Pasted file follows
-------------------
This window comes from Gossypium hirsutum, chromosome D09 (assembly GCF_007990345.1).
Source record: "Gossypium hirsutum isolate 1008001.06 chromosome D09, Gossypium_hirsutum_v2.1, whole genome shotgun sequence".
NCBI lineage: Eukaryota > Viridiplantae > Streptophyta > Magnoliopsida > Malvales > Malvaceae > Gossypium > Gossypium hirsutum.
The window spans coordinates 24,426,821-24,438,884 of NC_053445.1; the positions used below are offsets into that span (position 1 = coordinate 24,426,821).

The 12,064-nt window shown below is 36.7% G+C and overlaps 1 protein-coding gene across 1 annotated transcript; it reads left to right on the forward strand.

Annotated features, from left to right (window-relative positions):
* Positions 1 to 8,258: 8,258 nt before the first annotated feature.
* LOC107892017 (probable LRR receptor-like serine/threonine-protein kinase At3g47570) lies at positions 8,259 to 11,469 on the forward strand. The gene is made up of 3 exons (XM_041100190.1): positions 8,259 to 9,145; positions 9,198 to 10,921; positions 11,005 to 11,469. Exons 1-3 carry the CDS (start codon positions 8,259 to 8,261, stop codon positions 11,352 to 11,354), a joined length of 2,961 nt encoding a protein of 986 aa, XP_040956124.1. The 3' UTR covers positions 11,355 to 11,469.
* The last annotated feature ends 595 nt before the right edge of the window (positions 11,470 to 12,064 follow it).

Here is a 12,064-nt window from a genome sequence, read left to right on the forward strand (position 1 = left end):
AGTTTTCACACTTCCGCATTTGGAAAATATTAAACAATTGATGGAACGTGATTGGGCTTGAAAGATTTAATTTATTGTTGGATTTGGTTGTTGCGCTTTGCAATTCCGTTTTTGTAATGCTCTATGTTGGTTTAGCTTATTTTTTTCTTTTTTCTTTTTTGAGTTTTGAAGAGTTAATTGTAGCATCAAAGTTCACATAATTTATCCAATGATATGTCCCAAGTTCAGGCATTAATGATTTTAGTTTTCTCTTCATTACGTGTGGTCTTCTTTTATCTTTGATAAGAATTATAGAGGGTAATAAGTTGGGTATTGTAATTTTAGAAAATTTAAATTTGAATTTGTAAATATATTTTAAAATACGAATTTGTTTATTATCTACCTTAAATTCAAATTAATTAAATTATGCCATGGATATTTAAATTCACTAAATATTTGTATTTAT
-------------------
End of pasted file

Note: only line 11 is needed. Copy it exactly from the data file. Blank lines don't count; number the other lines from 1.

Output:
AGTTTTCACACTTCCGCATTTGGAAAATATTAAACAATTGATGGAACGTGATTGGGCTTGAAAGATTTAATTTATTGTTGGATTTGGTTGTTGCGCTTTGCAATTCCGTTTTTGTAATGCTCTATGTTGGTTTAGCTTATTTTTTTCTTTTTTCTTTTTTGAGTTTTGAAGAGTTAATTGTAGCATCAAAGTTCACATAATTTATCCAATGATATGTCCCAAGTTCAGGCATTAATGATTTTAGTTTTCTCTTCATTACGTGTGGTCTTCTTTTATCTTTGATAAGAATTATAGAGGGTAATAAGTTGGGTATTGTAATTTTAGAAAATTTAAATTTGAATTTGTAAATATATTTTAAAATACGAATTTGTTTATTATCTACCTTAAATTCAAATTAATTAAATTATGCCATGGATATTTAAATTCACTAAATATTTGTATTTAT